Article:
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16 out of 20 people found the following review useful:

One of the funniest in the series

10/10
Author: brian_warren_wagner from United States
11 April 2005

Peter Sellers is in top form in the Pink Panther Returns as the bumbling Inspector Jacques Clouseau. This time around Closeau has been assigned to track down the thief that has stolen the Pink Panther Diamond from the Lugash. All evidence points to the supposedly retired thief the Phantom (also seen in The original Pink Panther but played there by David Niven )aka Charles Lytton. It is in true slapstick style that we see Clouseau bumble through one laugh out loud situation to another in trying to solve the case. Standout scenes include Clouseau going to Charle's Lytton's home posing as a telephone repair man, a runaway vacuum cleaner a fantastic escape by Charles Lytton from some thugs. There are many great moments in this film, and I would highly suggest it not only for a lot of laughs but for the comedic story.

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14 out of 19 people found the following review useful:

FUNNY! ONE OF MY FAVORITES!

Author: Brian T. Whitlock (GOWBTW) from WILMINGTON, NC
25 September 2003

Out of all of the Pink Panther movies this one is my all time favorite.

Clouseau is at it again, bungling at his best. His boss who is on the edge for terminating him, indefinitely! And I don't mean by saying "You're FIRED!" I mean he's going to kill him! He called everyone aroud him "idiots" especially his assistant after he accidentally shoots off his nose. The fight scene between Kato and Clouseau was nothing more than mockery of the matial arts. Other than that I enjoyed every part of the movie.

10. Case CLOSED!

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12 out of 16 people found the following review useful:

Inspector Clouseau is funnier than ever in this hilarious comedy!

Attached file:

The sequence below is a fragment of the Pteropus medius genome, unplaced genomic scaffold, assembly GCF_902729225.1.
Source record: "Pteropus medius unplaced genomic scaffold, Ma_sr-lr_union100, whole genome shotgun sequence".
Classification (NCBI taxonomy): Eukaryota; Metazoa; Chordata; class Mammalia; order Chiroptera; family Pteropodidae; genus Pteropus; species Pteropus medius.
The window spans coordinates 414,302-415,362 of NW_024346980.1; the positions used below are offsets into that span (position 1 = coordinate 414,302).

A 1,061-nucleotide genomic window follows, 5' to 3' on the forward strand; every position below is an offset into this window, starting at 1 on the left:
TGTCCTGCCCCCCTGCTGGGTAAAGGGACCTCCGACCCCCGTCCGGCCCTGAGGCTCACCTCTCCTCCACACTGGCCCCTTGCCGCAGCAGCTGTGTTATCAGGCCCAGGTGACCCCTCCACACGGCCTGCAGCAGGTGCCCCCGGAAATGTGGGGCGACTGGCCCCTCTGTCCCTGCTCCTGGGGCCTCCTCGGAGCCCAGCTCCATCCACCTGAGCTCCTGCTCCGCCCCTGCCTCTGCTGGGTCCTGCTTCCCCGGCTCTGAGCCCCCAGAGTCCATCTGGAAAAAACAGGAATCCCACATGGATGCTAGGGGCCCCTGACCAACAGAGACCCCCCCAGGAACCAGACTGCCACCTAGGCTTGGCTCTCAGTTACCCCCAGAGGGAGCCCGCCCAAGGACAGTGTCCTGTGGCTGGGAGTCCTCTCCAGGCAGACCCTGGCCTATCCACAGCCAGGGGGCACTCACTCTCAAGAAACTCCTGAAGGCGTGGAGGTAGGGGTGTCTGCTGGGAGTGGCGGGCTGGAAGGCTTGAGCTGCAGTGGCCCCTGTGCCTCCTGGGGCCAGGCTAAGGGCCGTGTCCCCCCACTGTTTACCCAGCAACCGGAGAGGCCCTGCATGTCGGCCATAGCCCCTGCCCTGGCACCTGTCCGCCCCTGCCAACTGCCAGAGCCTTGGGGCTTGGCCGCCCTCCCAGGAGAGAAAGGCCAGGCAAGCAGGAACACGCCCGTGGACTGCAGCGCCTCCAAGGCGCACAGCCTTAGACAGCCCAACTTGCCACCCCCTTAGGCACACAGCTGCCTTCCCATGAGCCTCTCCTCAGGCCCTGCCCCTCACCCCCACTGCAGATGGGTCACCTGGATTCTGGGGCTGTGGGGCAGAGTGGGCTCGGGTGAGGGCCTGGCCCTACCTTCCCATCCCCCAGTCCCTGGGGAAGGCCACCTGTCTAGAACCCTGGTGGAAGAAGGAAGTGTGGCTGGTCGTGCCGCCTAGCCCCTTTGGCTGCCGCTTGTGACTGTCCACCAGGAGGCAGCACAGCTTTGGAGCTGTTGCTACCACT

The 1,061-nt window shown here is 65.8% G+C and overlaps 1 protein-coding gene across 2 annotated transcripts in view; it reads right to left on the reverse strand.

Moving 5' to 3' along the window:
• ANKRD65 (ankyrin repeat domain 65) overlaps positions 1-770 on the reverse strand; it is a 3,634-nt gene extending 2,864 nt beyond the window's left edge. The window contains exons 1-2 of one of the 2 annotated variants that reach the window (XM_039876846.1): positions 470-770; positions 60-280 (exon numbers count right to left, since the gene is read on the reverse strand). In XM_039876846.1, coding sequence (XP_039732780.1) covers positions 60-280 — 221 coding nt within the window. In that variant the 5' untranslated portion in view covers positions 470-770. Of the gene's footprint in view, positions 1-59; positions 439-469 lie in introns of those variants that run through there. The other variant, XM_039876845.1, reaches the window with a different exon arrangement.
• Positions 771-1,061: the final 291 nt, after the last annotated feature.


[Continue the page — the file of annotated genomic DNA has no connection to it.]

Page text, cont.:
8/10
Author: Steve Richmond from Brea, Ca. USA
31 October 1998

Return of the Pink Panther is an outstanding comedy starring Peter Sellers as the lovable and totally incompetent Inspect Clouseau. I remember seeing this film for the first time just after its release and laughed so hard that my wife refused to sit next to me in the theatre. There are a few slow spots, mainly those without Sellers' charm on screen but there are more than enough belly laughs in this movie to make up for that. Don't miss it.

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6 out of 6 people found the following review useful:

Silly, with Sellers in familiar form, but the first two are more classic

6/10
Author: secondtake from United States
28 August 2012

Return of the Pink Panther (1975)

Complete with the great Mancini sax theme, the nutty smart Blake Edwards directing, the sassy cartoon panther himself, and of course Peter Sellers as Inspector Clouseau (taking on many absurd disguises). This is the third of the original Pink Panther movies series (omitting the oddball fourth one from 1968 that didn't have Mancini, Sellers, or Edwards), and it comes over a decade after the first two. Was the public interested? Yes--it did well. It was a great formula. Is it still a good formula in 2012?

Good question. It depends on your taste. But surely the names repeated above are all cinema greats that, like Chaplin, rise above their time. But of course, Sellers, as terrific as he was, was no Charles Chaplin. At his best, the comedy is hilarious. And that makes the movie worth watching for sure. But he is sometimes a bit off in his timing, or is stuck playing a stunt that isn't worthy of him.